Fly of the Month – Bloody Butcher

Guest Blogger: Paul Beel, FrankenFly

Bloody Butcher Dry Fly from the J. Stockard 2017 Catalog

Bloody Butcher Dry Fly from the J. Stockard 2017 Catalog

Every month we feature one fly and give you links to all the ingredients needed to complete the fly for yourself. For March 2017, we offer you the Bloody Butcher dry fly. We chose this fly because we featured a photo of one version of the Bloody Butcher on the cover of our 2017 Catalog. We had many inquiries about the fly in the photo. Customers wanted to know the name of the fly and its origin. So, we decided it might be worth an explanation. The fly pictured is a dry fly version of the classic wet fly, the Bloody Butcher. Originally, and most of the time, the Bloody Butcher is considered a wet fly but occasionally it is tied as a dry fly, like the one on the cover of the 2017 catalog.

The Bloody Butcher was invented over 150 years ago, around 1836 in Tunbridge Wells, England. It was originally named Moon’s Fly, named after its originator, Mr. Moon. He was a local butcher and designed and tied the fly to represent his trade. The colors of the Butcher are supposed to represent distinctive features of his trade, with the red tail representing the meat the butcher cut and the blue/black wing the apron he wore.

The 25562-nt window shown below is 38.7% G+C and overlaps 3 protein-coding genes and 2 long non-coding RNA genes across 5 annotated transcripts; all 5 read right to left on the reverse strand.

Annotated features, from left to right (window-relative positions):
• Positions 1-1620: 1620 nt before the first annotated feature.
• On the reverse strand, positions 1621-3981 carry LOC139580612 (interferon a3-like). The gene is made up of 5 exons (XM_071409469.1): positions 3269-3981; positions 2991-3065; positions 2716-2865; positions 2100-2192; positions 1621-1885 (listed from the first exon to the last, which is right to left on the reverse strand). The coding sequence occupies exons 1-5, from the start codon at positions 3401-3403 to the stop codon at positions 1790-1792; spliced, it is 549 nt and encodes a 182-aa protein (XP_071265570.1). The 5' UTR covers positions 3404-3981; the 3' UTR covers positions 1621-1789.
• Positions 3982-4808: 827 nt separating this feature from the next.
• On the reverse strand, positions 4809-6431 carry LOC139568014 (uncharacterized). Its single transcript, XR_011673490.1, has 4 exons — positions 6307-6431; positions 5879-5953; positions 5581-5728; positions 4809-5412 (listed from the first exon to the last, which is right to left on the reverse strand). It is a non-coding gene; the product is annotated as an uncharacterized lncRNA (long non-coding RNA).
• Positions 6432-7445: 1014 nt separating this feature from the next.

Here’s the recipe for the original wet fly version of the Bloody Butcher:

Tail: Scarlet goose or hackle fibers.
Body: Flat silver tinsel.
Rib: Oval silver tinsel.
Wing: Blue mallard with white tips, or crow.
Hackle: Scarlet.

My version of the Bloody Butcher dry fly

My version of the Bloody Butcher dry fly

I tied up my own version of the Bloody Butcher dry fly from the catalog cover. The original had an oval silver tinsel rib, but the dry fly version on the cover photo has a black rib. For my dry fly version I went with an oval silver tinsel to correctly match the original wet fly version.

 

 

Beel’s Bloody Butcher Dry Fly – Materials list:

Hook: 2x long dry fly – Partridge H1A or Daiichi 1280
Tail: Red duck quill fibers
Body: Flat silver tinsel
Rib: Oval silver tinsel
Wing: Blue mallard or Medium Dun mallard
Hackle: Black dry fly hackle

Try tying this 150+ year old fly pattern for yourself and let us know how it goes!

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